Exercising during Menopause
You know that regular exercise is good for you, no matter how old you are. It’s good for your heart, bones, and muscles. It also helps you maintain a healthy weight. But did you know exercise can be especially important during menopause?
When menopause arrives, your body undergoes a number of changes. Surprisingly, many of the resulting symptoms of menopause can be relieved and even eliminated by regular exercise.
As you reach menopause, your bones might not be as strong as they once were. You may gain some extra weight around the middle or find yourself feeling stressed and depressed. Your heart may not be as healthy as it should be. And your risk for pelvic organ prolapse increases.
Exercise is one activity that can help minimize or reverse many of those unfavorable changes that go along with menopause. It can reduce stress, ease depression, help with weight loss, strengthen your bones, and promote cardiovascular health.
But which exercises are best? Will any do?
There are a number of aerobic exercises that will let you burn calories while being good for your heart and bones. They include everything from raking leaves to dancing and swimming to tennis.
One of the best aerobic exercises you can do is walk. It’s good for your heart, bones, mood, and so much more. You can do it inside or outside, after work or during lunch, alone or with a friend. You can even wear weights and adjust your speed to make it a bit more challenging and beneficial.
High-impact aerobics are more intense and may involve activities where both of your feet leave the ground at the same time. These can include jumping, running, and biking. Low-impact activities are less stressful for your body and one foot tends to remain grounded at all times. Besides walking, low impact can include working around your home and yard or less intense aerobic or dance routines. You can alternate between both low and high impact choices. Remember, if you keep it fun and engaging, you’ll be more apt to stick with your exercise routine.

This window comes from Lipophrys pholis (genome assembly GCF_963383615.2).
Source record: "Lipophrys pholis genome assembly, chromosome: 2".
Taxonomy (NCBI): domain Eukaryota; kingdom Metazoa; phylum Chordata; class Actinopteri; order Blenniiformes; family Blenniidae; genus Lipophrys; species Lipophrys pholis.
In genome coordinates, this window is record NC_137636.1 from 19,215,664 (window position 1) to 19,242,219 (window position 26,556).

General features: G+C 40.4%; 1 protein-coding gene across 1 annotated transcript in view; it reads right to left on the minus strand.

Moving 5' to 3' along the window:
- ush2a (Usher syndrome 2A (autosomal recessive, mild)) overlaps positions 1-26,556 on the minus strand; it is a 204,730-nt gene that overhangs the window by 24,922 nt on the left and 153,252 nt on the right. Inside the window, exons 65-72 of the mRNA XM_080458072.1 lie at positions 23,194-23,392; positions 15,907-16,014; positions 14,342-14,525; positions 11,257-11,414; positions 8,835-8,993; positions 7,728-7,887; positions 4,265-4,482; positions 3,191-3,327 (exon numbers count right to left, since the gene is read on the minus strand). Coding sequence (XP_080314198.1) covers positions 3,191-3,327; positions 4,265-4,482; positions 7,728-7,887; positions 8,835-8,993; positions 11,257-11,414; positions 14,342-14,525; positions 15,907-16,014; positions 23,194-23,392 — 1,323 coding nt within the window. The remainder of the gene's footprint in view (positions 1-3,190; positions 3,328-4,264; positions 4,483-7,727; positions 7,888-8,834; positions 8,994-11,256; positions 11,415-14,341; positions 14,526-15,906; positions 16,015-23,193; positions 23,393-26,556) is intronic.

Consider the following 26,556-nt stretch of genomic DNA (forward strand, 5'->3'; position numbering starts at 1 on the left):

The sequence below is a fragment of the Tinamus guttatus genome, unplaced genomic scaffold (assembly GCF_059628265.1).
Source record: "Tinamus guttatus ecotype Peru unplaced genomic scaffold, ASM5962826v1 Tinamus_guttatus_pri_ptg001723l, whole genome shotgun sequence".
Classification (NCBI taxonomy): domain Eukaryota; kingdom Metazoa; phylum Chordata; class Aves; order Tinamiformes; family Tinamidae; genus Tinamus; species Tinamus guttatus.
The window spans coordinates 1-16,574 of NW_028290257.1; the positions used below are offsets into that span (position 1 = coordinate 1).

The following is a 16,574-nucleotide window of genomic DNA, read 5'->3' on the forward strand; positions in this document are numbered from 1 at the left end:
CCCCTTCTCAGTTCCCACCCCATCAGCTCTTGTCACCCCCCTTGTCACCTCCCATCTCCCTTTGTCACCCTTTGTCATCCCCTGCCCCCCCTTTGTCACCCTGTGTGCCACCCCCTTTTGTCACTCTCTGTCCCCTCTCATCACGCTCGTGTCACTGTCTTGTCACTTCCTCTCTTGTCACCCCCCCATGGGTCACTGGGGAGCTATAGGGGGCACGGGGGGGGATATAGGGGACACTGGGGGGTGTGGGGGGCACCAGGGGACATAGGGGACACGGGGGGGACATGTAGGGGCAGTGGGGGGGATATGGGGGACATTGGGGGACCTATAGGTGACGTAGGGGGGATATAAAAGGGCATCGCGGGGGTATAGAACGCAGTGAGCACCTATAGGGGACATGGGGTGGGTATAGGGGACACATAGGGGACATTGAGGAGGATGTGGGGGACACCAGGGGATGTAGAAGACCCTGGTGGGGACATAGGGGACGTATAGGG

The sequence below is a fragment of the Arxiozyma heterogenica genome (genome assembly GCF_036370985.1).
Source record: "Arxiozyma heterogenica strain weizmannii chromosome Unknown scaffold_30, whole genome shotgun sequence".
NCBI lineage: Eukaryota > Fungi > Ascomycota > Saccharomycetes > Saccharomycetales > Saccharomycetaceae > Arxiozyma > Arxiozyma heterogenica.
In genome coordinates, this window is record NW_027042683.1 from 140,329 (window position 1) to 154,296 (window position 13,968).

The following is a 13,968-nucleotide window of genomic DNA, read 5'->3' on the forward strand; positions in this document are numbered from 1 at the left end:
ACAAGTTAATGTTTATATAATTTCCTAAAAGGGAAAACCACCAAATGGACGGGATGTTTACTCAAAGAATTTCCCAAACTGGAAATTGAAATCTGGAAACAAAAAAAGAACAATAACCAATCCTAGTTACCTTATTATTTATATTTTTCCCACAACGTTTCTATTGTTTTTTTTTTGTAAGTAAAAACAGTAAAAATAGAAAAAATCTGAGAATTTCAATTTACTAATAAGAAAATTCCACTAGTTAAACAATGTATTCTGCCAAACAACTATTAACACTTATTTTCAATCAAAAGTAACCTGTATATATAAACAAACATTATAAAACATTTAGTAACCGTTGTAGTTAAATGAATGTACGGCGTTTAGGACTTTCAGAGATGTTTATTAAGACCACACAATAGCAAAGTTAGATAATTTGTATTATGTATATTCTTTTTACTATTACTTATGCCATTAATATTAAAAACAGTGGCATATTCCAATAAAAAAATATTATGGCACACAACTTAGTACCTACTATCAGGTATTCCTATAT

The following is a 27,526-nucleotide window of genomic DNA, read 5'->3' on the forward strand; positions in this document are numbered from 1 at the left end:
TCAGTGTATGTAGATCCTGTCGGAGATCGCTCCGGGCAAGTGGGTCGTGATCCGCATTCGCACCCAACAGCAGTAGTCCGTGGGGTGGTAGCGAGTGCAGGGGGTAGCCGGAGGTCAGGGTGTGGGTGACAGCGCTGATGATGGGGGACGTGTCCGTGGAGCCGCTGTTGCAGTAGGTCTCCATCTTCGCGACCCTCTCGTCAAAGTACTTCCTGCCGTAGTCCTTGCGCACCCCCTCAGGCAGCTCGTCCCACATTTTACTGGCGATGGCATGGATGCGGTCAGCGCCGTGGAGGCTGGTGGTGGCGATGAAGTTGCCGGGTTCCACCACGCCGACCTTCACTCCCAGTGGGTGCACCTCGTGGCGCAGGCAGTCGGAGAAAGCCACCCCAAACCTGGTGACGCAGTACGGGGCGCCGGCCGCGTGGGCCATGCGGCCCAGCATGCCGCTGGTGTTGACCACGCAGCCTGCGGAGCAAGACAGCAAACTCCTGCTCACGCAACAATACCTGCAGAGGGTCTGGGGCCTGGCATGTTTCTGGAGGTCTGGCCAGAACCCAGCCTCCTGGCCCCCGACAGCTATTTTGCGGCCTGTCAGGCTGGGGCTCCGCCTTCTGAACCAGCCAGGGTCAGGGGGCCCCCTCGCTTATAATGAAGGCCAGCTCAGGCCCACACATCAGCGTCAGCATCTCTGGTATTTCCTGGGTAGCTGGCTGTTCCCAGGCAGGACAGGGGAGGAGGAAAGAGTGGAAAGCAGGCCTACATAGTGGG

2. Strengthening Exercises
These exercises can help you burn fat, speed up your metabolism, increase muscle mass, and strengthen bones. You can use a combination of free weights, resistance bands, and weight machines. Joining a gym can give you access to a number of different types of exercise equipment and weight machines. If you don’t want to buy a gym membership, however, you can get creative at home with smaller dumbbells, cans of vegetables, and exercise bands.
3. Stretching Exercises
These types of exercises can increase your flexibility, helping with stiffness and balance. They can also help you relax and alleviate stress. Stretching exercises should address every major body part – from head to toe. They can include lunges, neck and shoulder rolls, trunk twists, bicep stretches, toe touches, and more. Also try yoga or Tai Chi, both of which can be especially helpful for alleviating stress, depression, and mood swings.
4. Core Exercises
Extra fat can creep in around your middle during menopause, so strengthening your core is very helpful. Crunches and sit-ups are common exercises for your abs, and you can also try a plank workout and different types of squats. Adding an exercise ball is also one way to mix up your routine. At a gym, you may also be able to use exercise equipment to vary the types of crunches, twists, squats, and planking exercises you do.
5. Pelvic Floor Exercises
The decrease in estrogen during menopause can weaken your pelvic floor and cause it to lose its elasticity, leading to prolapse and other concerns. Kegel exercises strengthen your pelvic floor muscles and the ligaments that support your pelvic organs. There are also other pelvic floor exercises, massage, biofeedback, and electrical stimulation that can be beneficial.
Mix It Up
You want to be sure your exercise routine addresses your heart and bones as well as various muscles, so mix up your routine. But remember, doing an exercise repetitively can over-stress that part of your body, leading to injury. As part of mixing it up, be sure to do warm up and cool down exercises as part of your routine.
Get Expert Help
Before beginning any exercise routine, it is important to talk to your doctor. If you have already developed osteopenia or osteoporosis, you’ll need to be careful with your routine to be sure you strengthen your body without causing further damage. Together, you and your doctor can create a plan that is safe and beneficial to you. You can also discuss whether or not working with a trainer or physical therapist could also be helpful.
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This content was written by staff of HysterSisters.com by non-medical professionals based on discussions, resources and input from other patients for the purpose of patient-to-patient support. Reprinted with permission: Exercising during Menopause